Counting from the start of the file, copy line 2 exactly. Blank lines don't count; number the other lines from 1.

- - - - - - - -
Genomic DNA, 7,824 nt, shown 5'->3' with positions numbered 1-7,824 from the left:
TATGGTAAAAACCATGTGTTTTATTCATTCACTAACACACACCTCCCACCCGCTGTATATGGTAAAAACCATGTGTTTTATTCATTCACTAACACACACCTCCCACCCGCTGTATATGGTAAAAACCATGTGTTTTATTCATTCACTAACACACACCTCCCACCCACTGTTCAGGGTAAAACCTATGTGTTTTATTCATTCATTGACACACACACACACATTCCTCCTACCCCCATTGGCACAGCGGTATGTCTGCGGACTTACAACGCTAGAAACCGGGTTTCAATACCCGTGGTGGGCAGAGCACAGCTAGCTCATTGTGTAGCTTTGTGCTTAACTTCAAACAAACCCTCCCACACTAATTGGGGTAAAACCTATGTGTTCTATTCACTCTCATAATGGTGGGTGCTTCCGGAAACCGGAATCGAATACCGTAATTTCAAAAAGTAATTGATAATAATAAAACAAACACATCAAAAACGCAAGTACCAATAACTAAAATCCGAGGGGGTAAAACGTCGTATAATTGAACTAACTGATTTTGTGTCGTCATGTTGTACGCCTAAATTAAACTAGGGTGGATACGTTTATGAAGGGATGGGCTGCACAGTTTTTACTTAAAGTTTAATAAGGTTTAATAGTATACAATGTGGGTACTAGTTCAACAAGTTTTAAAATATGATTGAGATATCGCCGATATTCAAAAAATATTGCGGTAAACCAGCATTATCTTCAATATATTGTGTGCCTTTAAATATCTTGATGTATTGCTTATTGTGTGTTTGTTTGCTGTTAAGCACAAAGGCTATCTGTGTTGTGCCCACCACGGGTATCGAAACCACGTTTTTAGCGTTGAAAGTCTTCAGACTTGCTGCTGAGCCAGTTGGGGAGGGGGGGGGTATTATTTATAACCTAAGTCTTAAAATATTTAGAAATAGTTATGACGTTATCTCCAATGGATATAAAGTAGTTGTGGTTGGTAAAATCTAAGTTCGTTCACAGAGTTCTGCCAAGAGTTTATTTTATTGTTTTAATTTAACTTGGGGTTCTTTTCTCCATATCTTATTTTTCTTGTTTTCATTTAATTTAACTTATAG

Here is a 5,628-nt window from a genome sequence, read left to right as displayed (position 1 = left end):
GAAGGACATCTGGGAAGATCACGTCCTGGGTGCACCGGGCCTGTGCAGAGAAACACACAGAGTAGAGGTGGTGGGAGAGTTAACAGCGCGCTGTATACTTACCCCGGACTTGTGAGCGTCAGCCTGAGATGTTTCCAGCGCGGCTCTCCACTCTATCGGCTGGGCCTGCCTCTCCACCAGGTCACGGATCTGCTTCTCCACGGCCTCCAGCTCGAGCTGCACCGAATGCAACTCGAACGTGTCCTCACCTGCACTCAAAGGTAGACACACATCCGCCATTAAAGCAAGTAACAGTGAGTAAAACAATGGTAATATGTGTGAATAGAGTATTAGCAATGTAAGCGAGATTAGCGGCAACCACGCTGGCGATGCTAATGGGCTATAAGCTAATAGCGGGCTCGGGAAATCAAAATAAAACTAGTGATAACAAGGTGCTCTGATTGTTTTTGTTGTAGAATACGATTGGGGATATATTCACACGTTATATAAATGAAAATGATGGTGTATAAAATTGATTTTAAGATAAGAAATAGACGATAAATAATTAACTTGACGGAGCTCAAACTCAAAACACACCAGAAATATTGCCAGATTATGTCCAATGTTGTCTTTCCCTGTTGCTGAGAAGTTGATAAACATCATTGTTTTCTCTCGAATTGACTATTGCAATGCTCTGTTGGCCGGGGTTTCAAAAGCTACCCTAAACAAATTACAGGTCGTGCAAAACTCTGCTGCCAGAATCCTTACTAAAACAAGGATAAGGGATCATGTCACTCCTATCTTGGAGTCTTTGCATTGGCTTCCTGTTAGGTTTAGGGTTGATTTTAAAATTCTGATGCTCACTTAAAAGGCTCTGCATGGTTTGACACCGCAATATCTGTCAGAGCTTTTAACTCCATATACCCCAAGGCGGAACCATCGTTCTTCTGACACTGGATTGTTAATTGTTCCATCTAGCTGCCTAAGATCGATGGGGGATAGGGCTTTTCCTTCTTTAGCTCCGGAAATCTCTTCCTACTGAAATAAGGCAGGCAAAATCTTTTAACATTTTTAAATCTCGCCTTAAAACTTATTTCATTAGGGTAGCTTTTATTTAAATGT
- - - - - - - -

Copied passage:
TATGGTAAAAACCATGTGTTTTATTCATTCACTAACACACACCTCCCACCCGCTGTATATGGTAAAAACCATGTGTTTTATTCATTCACTAACACACACCTCCCACCCGCTGTATATGGTAAAAACCATGTGTTTTATTCATTCACTAACACACACCTCCCACCCACTGTTCAGGGTAAAACCTATGTGTTTTATTCATTCATTGACACACACACACACATTCCTCCTACCCCCATTGGCACAGCGGTATGTCTGCGGACTTACAACGCTAGAAACCGGGTTTCAATACCCGTGGTGGGCAGAGCACAGCTAGCTCATTGTGTAGCTTTGTGCTTAACTTCAAACAAACCCTCCCACACTAATTGGGGTAAAACCTATGTGTTCTATTCACTCTCATAATGGTGGGTGCTTCCGGAAACCGGAATCGAATACCGTAATTTCAAAAAGTAATTGATAATAATAAAACAAACACATCAAAAACGCAAGTACCAATAACTAAAATCCGAGGGGGTAAAACGTCGTATAATTGAACTAACTGATTTTGTGTCGTCATGTTGTACGCCTAAATTAAACTAGGGTGGATACGTTTATGAAGGGATGGGCTGCACAGTTTTTACTTAAAGTTTAATAAGGTTTAATAGTATACAATGTGGGTACTAGTTCAACAAGTTTTAAAATATGATTGAGATATCGCCGATATTCAAAAAATATTGCGGTAAACCAGCATTATCTTCAATATATTGTGTGCCTTTAAATATCTTGATGTATTGCTTATTGTGTGTTTGTTTGCTGTTAAGCACAAAGGCTATCTGTGTTGTGCCCACCACGGGTATCGAAACCACGTTTTTAGCGTTGAAAGTCTTCAGACTTGCTGCTGAGCCAGTTGGGGAGGGGGGGGGTATTATTTATAACCTAAGTCTTAAAATATTTAGAAATAGTTATGACGTTATCTCCAATGGATATAAAGTAGTTGTGGTTGGTAAAATCTAAGTTCGTTCACAGAGTTCTGCCAAGAGTTTATTTTATTGTTTTAATTTAACTTGGGGTTCTTTTCTCCATATCTTATTTTTCTTGTTTTCATTTAATTTAACTTATAG